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BioRestorative Therapies Announces Metabolic Research Collaboration with University of Pennsylvania
MELVILLE, N.Y., Sept. 24, 2018 (GLOBE NEWSWIRE) -- BioRestorative Therapies, Inc. ("BioRestorative" or the “Company") (OTC: BRTX), a life sciences company focused on stem cell-based therapies, today announced that the Company has entered into a one-year material transfer agreement with the University of Pennsylvania providing the University access to the Company’s proprietary brown adipose tissue (“brown fat”) fat cells.
The research is intended to advance our understanding of the biology and the role of brown fat tissue in metabolic disorders. Brown fat is recognized as playing a role in caloric burning, as well as potentially regulating glucose and lipid levels.
The contemplated research proposes studying both primary adipose tissue and adipocyte cells differentiated in culture. Research will focus on measuring specific RNAs, proteins, gene regulatory elements, and metabolites of interest, and also unbiased profiling by methods including RNA-seq, ChIP-seq, and ATAC-seq (to assess gene expression, transcription factor genomic occupancy, and accessible chromatin, respectively).
Dr. Raymond Soccio’s laboratory at the University of Pennsylvania’s Institute for Diabetes, Obesity, and Metabolism will lead the research effort. He aims to discover mechanisms by which genetic variation in non-coding regulatory regions of the genome creates a predisposition towards metabolic diseases like diabetes, obesity, and dyslipidemia, and how this may be exploited for precision medicine. Soccio is an assistant professor of Medicine in the Perelman School of Medicine at the University of Pennsylvania.
“My lab is dedicated to better understanding the biology of human brown fat, which has great therapeutic potential,” Dr. Soccio said. “BioRestorative has success in procuring this valuable tissue and culturing brown fat cells, while we study its basic molecular and genetic mechanisms.”
Mark Weinreb, Chief Executive Officer of BioRestorative Therapies, said, “We are excited to collaborate with the University of Pennsylvania to advance our brown fat platform in order to develop potential cell therapies for a variety of metabolic disorders. It is an honor to work with Dr. Soccio and his team at the University of Pennsylvania who are among the foremost experts in the field of metabolic diseases.”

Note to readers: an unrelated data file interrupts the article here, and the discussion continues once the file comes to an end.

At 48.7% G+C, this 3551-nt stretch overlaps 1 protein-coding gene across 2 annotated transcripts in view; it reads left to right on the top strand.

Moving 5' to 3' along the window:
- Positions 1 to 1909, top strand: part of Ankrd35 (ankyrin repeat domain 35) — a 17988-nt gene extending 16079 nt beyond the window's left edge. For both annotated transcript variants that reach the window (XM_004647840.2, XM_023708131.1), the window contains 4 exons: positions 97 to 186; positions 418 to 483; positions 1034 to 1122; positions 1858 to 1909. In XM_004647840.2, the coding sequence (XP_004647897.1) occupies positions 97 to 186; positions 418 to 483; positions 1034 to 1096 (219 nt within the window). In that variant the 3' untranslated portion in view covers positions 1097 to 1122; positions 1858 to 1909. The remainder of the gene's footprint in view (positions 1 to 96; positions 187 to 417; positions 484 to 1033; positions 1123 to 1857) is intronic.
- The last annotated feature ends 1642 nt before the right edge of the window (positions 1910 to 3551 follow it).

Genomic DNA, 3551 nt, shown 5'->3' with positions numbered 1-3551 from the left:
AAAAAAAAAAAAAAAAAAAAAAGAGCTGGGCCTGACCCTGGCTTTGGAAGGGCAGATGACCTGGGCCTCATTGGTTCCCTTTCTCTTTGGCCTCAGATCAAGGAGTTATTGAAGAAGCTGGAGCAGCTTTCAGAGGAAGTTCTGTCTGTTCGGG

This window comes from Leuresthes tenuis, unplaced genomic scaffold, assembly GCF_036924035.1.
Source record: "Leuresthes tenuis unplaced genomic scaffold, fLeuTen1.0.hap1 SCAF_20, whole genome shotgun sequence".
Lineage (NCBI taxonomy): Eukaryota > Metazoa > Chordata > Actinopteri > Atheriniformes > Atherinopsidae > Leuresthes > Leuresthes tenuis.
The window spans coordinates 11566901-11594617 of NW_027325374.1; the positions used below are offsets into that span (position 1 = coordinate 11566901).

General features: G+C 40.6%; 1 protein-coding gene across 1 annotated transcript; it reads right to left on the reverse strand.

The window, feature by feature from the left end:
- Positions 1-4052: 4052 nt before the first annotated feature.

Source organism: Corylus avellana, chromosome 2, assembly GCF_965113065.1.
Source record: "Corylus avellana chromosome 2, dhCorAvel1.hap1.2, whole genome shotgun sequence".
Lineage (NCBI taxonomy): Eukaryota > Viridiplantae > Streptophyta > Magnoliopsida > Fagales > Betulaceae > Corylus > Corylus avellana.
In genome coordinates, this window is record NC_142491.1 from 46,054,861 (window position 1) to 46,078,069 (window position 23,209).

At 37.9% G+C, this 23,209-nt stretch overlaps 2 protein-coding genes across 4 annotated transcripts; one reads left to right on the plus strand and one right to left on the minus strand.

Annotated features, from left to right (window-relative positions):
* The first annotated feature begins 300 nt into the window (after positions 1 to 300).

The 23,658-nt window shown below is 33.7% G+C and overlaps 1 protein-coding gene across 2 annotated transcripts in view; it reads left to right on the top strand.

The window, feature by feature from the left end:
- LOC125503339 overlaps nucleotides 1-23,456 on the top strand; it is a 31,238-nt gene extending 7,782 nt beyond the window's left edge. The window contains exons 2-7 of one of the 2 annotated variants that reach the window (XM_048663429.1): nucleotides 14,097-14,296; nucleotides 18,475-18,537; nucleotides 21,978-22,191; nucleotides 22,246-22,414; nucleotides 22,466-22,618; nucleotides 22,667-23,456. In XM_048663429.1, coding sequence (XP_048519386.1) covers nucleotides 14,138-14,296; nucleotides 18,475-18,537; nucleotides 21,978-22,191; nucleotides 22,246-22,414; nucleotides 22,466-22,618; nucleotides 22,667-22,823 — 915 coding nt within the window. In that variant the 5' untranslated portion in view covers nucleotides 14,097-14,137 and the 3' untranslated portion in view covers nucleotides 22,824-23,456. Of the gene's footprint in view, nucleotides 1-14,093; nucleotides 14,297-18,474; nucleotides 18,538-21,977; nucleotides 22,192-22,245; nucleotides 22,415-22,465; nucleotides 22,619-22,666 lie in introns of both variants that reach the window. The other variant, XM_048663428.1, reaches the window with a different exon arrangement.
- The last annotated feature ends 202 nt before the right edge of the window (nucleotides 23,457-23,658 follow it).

About BioRestorative Therapies, Inc.
BioRestorative Therapies, Inc. (www.biorestorative.com) develops therapeutic products using cell and tissue protocols, primarily involving adult stem cells. Our two core programs, as described below, relate to the treatment of disc/spine disease and metabolic disorders:
• Disc/Spine Program (brtxDISC™): Our lead cell therapy candidate, BRTX-100, is a product formulated from autologous (or a person’s own) cultured mesenchymal stem cells collected from the patient’s bone marrow. We intend that the product will be used for the non-surgical treatment of painful lumbosacral disc disorders. The BRTX-100 production process utilizes proprietary technology and involves collecting a patient’s bone marrow, isolating and culturing stem cells from the bone marrow and cryopreserving the cells. In an outpatient procedure, BRTX-100 is to be injected by a physician into the patient’s damaged disc. The treatment is intended for patients whose pain has not been alleviated by non-invasive procedures and who potentially face the prospect of surgery. We have received authorization from the Food and Drug Administration to commence a Phase 2 clinical trial using BRTX-100 to treat persistent lower back pain due to painful degenerative discs.
• Metabolic Program (ThermoStem®): We are developing a cell-based therapy to target obesity and metabolic disorders using brown adipose (fat) derived stem cells to generate brown adipose tissue (“BAT”). BAT is intended to mimic naturally occurring brown adipose depots that regulate metabolic homeostasis in humans. Initial preclinical research indicates that increased amounts of brown fat in the body may be responsible for additional caloric burning as well as reduced glucose and lipid levels. Researchers have found that people with higher levels of brown fat may have a reduced risk for obesity and diabetes.
This press release contains "forward-looking statements" within the meaning of Section 27A of the Securities Act of 1933, as amended, and Section 21E of the Securities Exchange Act of 1934, as amended, and such forward-looking statements are made pursuant to the safe harbor provisions of the Private Securities Litigation Reform Act of 1995. You are cautioned that such statements are subject to a multitude of risks and uncertainties that could cause future circumstances, events or results to differ materially from those projected in the forward-looking statements as a result of various factors and other risks, including those set forth in the Company's Form 10-K filed with the Securities and Exchange Commission. You should consider these factors in evaluating the forward-looking statements included herein, and not place undue reliance on such statements. The forward-looking statements in this release are made as of the date hereof and the Company undertakes no obligation to update such statements.